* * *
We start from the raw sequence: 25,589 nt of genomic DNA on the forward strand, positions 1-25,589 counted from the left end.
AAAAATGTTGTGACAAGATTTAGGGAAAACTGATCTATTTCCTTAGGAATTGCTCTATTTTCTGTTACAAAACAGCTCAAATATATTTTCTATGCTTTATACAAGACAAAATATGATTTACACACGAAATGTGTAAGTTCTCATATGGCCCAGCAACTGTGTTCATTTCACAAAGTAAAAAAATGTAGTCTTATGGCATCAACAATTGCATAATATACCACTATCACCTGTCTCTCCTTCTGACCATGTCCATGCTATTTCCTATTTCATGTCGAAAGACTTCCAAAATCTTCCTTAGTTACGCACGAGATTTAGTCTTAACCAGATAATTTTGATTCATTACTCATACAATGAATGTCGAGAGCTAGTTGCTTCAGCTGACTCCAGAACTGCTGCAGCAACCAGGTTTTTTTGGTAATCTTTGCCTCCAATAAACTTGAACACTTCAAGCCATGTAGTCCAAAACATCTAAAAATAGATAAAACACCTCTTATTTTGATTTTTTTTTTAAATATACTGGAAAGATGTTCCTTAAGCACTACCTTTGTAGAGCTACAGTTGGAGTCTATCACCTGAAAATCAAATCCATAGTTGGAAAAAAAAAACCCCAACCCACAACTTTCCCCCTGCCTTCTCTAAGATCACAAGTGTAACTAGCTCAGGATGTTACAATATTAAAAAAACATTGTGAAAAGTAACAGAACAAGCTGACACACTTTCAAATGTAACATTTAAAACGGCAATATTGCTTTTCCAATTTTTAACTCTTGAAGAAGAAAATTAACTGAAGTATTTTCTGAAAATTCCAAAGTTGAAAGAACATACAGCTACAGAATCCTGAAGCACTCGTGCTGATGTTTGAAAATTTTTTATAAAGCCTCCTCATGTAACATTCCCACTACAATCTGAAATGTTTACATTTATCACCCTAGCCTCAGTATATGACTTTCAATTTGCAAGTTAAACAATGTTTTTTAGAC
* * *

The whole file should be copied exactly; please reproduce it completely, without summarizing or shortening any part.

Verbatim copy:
We start from the raw sequence: 25,589 nt of genomic DNA on the forward strand, positions 1-25,589 counted from the left end.
AAAAATGTTGTGACAAGATTTAGGGAAAACTGATCTATTTCCTTAGGAATTGCTCTATTTTCTGTTACAAAACAGCTCAAATATATTTTCTATGCTTTATACAAGACAAAATATGATTTACACACGAAATGTGTAAGTTCTCATATGGCCCAGCAACTGTGTTCATTTCACAAAGTAAAAAAATGTAGTCTTATGGCATCAACAATTGCATAATATACCACTATCACCTGTCTCTCCTTCTGACCATGTCCATGCTATTTCCTATTTCATGTCGAAAGACTTCCAAAATCTTCCTTAGTTACGCACGAGATTTAGTCTTAACCAGATAATTTTGATTCATTACTCATACAATGAATGTCGAGAGCTAGTTGCTTCAGCTGACTCCAGAACTGCTGCAGCAACCAGGTTTTTTTGGTAATCTTTGCCTCCAATAAACTTGAACACTTCAAGCCATGTAGTCCAAAACATCTAAAAATAGATAAAACACCTCTTATTTTGATTTTTTTTTTAAATATACTGGAAAGATGTTCCTTAAGCACTACCTTTGTAGAGCTACAGTTGGAGTCTATCACCTGAAAATCAAATCCATAGTTGGAAAAAAAAAACCCCAACCCACAACTTTCCCCCTGCCTTCTCTAAGATCACAAGTGTAACTAGCTCAGGATGTTACAATATTAAAAAAACATTGTGAAAAGTAACAGAACAAGCTGACACACTTTCAAATGTAACATTTAAAACGGCAATATTGCTTTTCCAATTTTTAACTCTTGAAGAAGAAAATTAACTGAAGTATTTTCTGAAAATTCCAAAGTTGAAAGAACATACAGCTACAGAATCCTGAAGCACTCGTGCTGATGTTTGAAAATTTTTTATAAAGCCTCCTCATGTAACATTCCCACTACAATCTGAAATGTTTACATTTATCACCCTAGCCTCAGTATATGACTTTCAATTTGCAAGTTAAACAATGTTTTTTAGAC